COMMUNITY ART IN THE POST-DISASTER LANDSCAPES OF TODAY

Wednesday, August 1, 2007

Site #21: Butch Merigoni "Sunrise" 9001 Pritchard Place, New Orleans

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Please click on photos to enlarge. All images ©Courtney Egan







"'Sunrise' is a boxing match in which I will be the only contender. The bout will begin at 6 p.m. on Monday August 6th and end the next day as the sun fully rises (appx. 6 a.m). The consecutive rounds will be 3 minutes in length, divided by 1 minute breaks. Other breaks might be taken out of necessity. This performance will take place on a makeshift boxing ring built in front of Gregory White's home in New Orleans. His neighborhood, a community that is a quarter of what it was before Katrina, is one of many still struggling to rebuild.

The challenges of darkness (literal and metaphorical) truly exist in our lives, no matter how conscious we are of them. Though I will be standing in the middle of what can be the fearful night and repeatedly surrendering, I trust that I will come out whole into the clarity of the next day. In this regard, 'Sunrise' is symbolic of the devotion and risk that life in post-K New Orleans demands of its citizens.

Visitors are welcome to visit the performance at any time but I invite those who make the trek to stay for as long as possible. Given that 'Sunrise' is essentially about allowing quiet space to grow out of surrender, and falling into that space once it has opened, this process will take time. By investing in the performance of 'Sunrise' (the audience is as much a part of the work as anything else) you will participate in the performance and make it your own - it is as much for me as it is for everyone struggling to "let go" and recover their lives. That said, 'Sunrise' is especially dedicated to Gregory's family for many reasons, the least being that their contribution to this performance is priceless.

- Butch Merigoni

4 comments:

BreadCity said...

This sounds really awesome.

Takashi said...

Butch's ongoing performances make me think of many layers of current situation of New Orleans. My sadness is that once I come back to NYC, nothing related to New Orleans are tangibly going on here, which could be the normal. However, although it takes time, the more I talk to friends or acquaintances about New Orleans and disaster at large, the more they slowly yet seriously pay attention to it. They look at this site too.

Recent Brooklyn's tornado gave some serious damage and same silly city government treatment to the neighbor. Residents in the apartments that had roof damage cannot get in due to unsafe condition by the city. They cannot fix. They cannot live. NY1 reported it will take 6 months.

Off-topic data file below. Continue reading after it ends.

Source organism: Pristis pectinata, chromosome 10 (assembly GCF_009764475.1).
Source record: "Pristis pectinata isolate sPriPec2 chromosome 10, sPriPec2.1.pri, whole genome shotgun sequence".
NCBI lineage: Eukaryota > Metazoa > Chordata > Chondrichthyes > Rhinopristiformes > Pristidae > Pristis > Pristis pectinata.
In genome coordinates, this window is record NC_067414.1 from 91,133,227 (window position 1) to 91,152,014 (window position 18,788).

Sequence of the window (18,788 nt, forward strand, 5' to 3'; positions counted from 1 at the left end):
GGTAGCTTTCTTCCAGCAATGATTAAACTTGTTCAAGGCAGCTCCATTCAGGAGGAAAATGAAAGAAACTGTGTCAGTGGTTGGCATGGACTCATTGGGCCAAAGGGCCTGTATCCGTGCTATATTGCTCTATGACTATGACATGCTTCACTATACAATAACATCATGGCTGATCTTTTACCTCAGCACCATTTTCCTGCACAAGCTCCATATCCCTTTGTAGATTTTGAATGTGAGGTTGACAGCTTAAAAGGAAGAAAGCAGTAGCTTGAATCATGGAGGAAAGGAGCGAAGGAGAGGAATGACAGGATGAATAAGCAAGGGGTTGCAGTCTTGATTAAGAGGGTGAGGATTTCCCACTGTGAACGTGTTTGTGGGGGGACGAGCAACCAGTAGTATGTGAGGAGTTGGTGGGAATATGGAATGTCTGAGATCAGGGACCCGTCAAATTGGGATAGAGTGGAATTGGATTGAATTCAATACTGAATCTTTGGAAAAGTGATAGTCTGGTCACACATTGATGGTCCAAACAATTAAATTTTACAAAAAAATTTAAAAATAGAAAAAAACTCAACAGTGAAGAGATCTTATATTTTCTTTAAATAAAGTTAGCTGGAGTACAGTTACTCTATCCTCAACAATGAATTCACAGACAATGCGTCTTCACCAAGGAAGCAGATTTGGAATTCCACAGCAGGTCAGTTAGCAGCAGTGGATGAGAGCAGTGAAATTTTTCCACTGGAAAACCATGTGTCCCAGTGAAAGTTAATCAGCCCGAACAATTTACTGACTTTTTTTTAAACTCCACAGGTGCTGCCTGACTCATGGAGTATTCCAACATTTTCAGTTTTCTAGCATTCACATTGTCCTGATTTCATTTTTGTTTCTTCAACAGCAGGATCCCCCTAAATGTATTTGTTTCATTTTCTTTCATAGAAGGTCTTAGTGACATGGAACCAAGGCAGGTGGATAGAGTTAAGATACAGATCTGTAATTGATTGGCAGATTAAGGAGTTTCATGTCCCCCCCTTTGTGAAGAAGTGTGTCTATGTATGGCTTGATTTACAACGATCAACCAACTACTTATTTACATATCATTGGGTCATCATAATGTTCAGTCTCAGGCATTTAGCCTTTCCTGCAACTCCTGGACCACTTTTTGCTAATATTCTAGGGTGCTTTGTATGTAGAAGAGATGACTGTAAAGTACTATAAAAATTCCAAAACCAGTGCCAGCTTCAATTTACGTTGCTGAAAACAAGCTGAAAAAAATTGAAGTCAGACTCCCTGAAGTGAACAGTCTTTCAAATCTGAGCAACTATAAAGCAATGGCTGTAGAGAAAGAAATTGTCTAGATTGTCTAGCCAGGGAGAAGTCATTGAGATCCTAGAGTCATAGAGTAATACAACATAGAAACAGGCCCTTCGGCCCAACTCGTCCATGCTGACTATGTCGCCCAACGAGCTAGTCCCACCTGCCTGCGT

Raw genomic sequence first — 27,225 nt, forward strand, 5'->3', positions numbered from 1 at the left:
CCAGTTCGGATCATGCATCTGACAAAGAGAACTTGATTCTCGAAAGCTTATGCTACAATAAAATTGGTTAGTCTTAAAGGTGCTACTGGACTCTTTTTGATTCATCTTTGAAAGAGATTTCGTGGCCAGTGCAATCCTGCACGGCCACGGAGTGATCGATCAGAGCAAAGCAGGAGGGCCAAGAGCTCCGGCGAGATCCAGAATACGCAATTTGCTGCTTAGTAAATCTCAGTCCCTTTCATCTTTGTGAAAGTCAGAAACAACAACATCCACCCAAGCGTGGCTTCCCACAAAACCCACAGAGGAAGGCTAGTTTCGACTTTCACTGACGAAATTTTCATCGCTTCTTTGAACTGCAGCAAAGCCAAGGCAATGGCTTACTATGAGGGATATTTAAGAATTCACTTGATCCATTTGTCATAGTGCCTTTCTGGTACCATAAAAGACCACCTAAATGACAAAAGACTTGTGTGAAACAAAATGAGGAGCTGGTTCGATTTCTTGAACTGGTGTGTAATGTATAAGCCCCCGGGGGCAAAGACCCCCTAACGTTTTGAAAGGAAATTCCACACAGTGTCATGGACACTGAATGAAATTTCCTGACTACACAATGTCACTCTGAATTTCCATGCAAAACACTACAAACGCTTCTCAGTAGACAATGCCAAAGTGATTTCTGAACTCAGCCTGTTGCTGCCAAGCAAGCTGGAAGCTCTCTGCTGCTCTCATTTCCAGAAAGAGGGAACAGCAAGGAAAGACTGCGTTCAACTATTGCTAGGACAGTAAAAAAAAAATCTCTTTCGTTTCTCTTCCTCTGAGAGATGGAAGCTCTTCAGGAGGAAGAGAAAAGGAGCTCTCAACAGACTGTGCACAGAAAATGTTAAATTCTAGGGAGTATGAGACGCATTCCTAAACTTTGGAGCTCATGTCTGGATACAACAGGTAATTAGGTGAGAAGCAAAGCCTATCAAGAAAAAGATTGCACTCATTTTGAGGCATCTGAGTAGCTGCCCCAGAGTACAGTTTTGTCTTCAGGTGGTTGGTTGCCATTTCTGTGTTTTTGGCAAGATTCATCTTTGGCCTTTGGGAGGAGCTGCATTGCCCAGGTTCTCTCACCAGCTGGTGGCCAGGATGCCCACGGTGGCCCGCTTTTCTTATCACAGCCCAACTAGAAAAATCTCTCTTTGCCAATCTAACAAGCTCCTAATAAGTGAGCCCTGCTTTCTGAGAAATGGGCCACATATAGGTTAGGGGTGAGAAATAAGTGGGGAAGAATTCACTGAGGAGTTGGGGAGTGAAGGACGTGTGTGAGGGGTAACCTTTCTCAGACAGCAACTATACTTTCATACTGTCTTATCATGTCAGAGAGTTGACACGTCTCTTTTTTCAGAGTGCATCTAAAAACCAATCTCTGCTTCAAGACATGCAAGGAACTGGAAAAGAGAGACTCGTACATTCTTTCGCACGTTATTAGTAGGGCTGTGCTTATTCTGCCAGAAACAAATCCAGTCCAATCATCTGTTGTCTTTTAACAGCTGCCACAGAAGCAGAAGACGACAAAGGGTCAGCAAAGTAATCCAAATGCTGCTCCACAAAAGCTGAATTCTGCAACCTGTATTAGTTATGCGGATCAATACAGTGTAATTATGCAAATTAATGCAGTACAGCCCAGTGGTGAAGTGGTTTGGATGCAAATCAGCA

I do not mean to depress ourselves. I like to speak up. First from my friends here. Now, trying to get in touch with school teachers and teacher's college people to make educational tool with my sculpture.
(Social Dress New Orleans>http://socialdress-neworleans.blogspot.com/)
Educating kids are very important for our future. I believe.

This blog is very important for us.
Thanks Elizabeth. But, please take your time and get some rest since I want you all to continue this.

I just got email from Butch with pictures of his performance. I was glad to hear from him. We gonna catch up next week.

It is pretty tough to survive no matter where you are.

I was able to complete my project.
Thanks everybody helping my project there. Park visitors take time to look at the piece and rethink about what is going on there.

Later!

courtney said...

I stood there watching Butch stand there. A friend rattled off all the issues that at first seemed peripherally related, but now I think they run parallel to the metaphor the piece presents. The questions she asked when something like this: what do the neighbors think about this action? how does race figure into responses (crazy white art boy)? is someone going to climb in that ring with him as the night goes on? Will the piece appear as an invitation to some crazy or drunk person, and they will want to fight him in the middle of the night? what will it be like out here at 3 am? what do the police think and how will they treat him?

as she went on I realized that what Butch wrote about the piece, the mediatative nature of it and the letting go, was definitely a part of all these questions. at what point do you let go? can you afford to let go? should you let go? at what point do you stop fighting and be, and at that point, are you defeated?

ARTinACTION said...

or at that point have you truly won, are you truly free?

All the questions we spin round our heads every day, every night. The cycles of questions about whether staying here is wrong or right, safe or dangerous, stupid or smart. The relentless task of having to defend our choices to ourselves, the outside world, and to defend ourselves against danger, while still having to remain open. The questions, the only way to answer them is to just be there. To be here. To just be present. There's no predicting the outcome, not for us or anyone. No guarantees, no person on this planet gets out scot free. So knowing this, will we get into the ring of life anyhow? Do we have the energy to just get in the ring? Every day my friends and neighbors keep getting up, keep walking down streets where someone was murdered, eating in caf├ęs that were held up at gunpoint, driving around cops while they put up caution tape, making art, making love, making food. I think we're in the ring already and all the questions in the world won't stop that; all the answers can be found in the experience of simply being here.